AWS GPU Instances: Turning Spot Instances Into Persistent Instances

GPU Research Instances

AWS GPU instances are a great way to perform data manipulation and tinker with machine learning without the expense of a dedicated research machine for the casual data scientist. While the minimum instance type (p2.xlarge) is nothing to sneeze at, its larger brethren (the g3 instances) host a step above in terms of CPU and memory. However the p2.xlarge is $0.90/hour and the smallest g3 is $1.14/hour. If tinkering is the goal, the expenditure may give pause.

Spot Instances

Spot instances are a great way to save compared to on-demand pricing, but come at the cost that the operating system is not persistent. Data that must be transported between coding sessions needs to live on an external EBS volume.

For the lazy (or time-constrained) researcher, the thought of spending 30-60 minutes every time they desire to play becomes cumbersome. Tools like Ansible and Terraform can automate the initial provisioning; however, a spot instance may be terminated at any time if the current price exceeds its bid price. An alternative is to use a custom AMI, but every spot instance will start back from where that AMI was created.

Keeping a pet in a cattle yard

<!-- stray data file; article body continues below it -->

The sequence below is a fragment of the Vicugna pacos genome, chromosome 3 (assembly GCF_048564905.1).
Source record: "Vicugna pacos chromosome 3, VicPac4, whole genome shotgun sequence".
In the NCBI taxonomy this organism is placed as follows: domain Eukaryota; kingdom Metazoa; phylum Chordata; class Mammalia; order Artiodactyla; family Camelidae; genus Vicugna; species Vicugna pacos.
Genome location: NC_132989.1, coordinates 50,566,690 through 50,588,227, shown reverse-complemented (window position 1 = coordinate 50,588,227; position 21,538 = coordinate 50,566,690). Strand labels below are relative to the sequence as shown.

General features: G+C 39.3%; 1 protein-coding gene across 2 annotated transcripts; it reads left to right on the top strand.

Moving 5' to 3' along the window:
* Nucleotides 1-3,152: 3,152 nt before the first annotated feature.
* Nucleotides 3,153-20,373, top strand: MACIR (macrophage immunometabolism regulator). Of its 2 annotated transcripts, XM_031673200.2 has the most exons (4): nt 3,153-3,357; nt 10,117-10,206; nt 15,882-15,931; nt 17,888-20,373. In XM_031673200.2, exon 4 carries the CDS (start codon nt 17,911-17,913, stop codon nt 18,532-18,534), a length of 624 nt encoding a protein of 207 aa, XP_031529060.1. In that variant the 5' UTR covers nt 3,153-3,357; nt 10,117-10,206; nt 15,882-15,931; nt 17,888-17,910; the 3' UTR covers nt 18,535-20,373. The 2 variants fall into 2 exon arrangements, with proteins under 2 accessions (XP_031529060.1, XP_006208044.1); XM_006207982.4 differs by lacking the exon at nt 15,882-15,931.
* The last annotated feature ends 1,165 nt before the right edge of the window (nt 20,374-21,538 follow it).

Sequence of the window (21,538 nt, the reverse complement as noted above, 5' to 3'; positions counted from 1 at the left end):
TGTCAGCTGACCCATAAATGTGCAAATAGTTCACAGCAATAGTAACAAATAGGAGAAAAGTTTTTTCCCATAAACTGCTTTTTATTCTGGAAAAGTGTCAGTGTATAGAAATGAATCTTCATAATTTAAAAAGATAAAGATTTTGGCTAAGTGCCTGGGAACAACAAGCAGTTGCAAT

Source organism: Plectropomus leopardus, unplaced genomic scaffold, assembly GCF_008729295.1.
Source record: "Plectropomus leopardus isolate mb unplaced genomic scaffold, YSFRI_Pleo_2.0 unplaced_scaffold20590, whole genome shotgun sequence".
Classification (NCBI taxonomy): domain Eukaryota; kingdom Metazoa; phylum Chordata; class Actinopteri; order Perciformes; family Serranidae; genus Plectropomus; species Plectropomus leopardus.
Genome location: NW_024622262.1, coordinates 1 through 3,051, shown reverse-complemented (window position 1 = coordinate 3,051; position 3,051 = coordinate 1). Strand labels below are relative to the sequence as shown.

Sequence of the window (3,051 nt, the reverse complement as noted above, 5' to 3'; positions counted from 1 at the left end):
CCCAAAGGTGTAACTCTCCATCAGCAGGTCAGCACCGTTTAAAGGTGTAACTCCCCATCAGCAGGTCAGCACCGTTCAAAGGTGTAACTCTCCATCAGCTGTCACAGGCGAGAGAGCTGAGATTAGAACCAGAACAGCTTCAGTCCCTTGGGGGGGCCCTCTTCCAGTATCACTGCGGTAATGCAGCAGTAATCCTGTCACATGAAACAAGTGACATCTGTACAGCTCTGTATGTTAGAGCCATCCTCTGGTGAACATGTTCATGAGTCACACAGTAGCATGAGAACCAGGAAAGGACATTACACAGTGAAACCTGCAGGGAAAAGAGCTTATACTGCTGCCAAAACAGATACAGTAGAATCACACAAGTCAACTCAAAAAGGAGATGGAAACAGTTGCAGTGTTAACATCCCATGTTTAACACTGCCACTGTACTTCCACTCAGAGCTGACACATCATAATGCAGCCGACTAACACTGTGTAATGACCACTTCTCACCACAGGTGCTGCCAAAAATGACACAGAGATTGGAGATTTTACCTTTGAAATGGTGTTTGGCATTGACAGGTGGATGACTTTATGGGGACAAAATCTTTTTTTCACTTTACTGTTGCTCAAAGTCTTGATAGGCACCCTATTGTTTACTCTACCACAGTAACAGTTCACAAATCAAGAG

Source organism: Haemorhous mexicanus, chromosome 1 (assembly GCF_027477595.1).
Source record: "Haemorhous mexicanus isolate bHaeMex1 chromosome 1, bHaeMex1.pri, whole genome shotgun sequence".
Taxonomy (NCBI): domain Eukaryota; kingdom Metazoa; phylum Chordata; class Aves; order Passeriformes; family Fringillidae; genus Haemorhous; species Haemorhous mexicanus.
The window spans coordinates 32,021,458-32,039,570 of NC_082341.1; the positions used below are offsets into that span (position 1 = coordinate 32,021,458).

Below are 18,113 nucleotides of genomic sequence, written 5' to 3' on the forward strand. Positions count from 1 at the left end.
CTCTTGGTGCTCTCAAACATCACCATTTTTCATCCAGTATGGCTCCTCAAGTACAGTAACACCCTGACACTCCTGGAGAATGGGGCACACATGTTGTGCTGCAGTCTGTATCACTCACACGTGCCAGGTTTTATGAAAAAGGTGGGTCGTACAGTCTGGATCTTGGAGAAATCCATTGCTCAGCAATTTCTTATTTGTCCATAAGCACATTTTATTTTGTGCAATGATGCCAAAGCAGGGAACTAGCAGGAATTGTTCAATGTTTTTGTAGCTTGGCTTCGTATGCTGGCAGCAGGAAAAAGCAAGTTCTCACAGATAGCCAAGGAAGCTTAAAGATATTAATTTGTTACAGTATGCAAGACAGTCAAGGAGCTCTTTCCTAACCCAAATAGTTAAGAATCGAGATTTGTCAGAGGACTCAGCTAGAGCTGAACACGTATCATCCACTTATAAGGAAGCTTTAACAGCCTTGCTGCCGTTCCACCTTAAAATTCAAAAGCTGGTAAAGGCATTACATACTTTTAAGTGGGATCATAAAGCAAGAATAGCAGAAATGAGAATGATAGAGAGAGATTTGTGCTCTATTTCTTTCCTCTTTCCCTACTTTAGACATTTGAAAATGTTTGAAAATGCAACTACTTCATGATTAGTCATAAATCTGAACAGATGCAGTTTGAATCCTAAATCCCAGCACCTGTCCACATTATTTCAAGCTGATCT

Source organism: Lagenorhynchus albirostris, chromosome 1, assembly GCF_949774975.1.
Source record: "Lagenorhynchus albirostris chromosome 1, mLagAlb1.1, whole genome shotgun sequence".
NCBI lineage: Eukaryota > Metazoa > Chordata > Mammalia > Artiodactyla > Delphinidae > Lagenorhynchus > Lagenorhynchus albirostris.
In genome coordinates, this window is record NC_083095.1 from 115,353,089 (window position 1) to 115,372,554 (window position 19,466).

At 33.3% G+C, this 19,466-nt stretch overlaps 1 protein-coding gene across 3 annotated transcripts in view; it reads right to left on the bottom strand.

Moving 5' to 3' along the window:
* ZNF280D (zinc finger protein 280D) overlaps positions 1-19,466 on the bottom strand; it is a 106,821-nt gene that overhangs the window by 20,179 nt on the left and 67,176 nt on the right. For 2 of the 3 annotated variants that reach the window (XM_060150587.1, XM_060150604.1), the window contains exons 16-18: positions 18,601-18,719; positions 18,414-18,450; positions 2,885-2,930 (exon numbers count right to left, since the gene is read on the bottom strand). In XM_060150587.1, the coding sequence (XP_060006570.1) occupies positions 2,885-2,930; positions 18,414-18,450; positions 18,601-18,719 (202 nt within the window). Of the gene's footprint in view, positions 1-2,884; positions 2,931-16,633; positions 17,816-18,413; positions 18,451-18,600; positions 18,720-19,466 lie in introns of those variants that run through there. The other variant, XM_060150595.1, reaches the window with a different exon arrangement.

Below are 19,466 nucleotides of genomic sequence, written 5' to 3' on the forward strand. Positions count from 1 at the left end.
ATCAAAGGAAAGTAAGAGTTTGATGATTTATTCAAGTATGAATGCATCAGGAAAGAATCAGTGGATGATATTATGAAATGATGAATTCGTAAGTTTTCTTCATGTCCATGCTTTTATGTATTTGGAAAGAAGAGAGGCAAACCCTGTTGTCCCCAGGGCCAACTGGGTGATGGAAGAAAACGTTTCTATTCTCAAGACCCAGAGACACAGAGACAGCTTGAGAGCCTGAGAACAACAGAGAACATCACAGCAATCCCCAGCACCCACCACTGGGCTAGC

Using a clever hack, we can turn a spot instance into a persistent instance. The flow is:

  1. Create an on-demand (or spot if you’re brave and the bid is high enough) with a large EBS root volume.
  2. Install and configure it as you like.
  3. Terminate the instance but keep the EBS volume.
  4. Boot a spot instance with the same (or similar enough) AMI.
  5. Attach the EBS volume to the instance
  6. Modify the grub config to boot the kernel with the root= param set to the other volume.
  7. Reboot and ssh back into the server.

For this example, the latest Fedora 26 AMI was used.

Setting up the persistent volume

After setting up an instance with all the required research packages and perhaps setting up the environment(s) like Jupyter, a custom script needs to be installed to run on shutdown. This is due to cloud-init writing the mac address to the /etc/sysconfig/network-scripts/ifcfg-* files. When this image is booted up on another instance, the mac address will of course be different. A static ENI could be carried around from instance to instance, but it is easier to just delete the files.



Place the files as specified then run

chmod +x /usr/bin/clear-network
systemctl start clear-network.service
systemctl enable clear-network.service

Terminate the instance making sure to preserve the EBS root volume.

Automating the Petification

A script can get written to automate the launching of a spot instance with a user-data script that will transform the spot instance to boot from the saved volume.


This script requires that elements needed (VPC, security group, volume, instance profile, etc.) be name and or tagged. Check out the script for details. The IAM polices can be found below:



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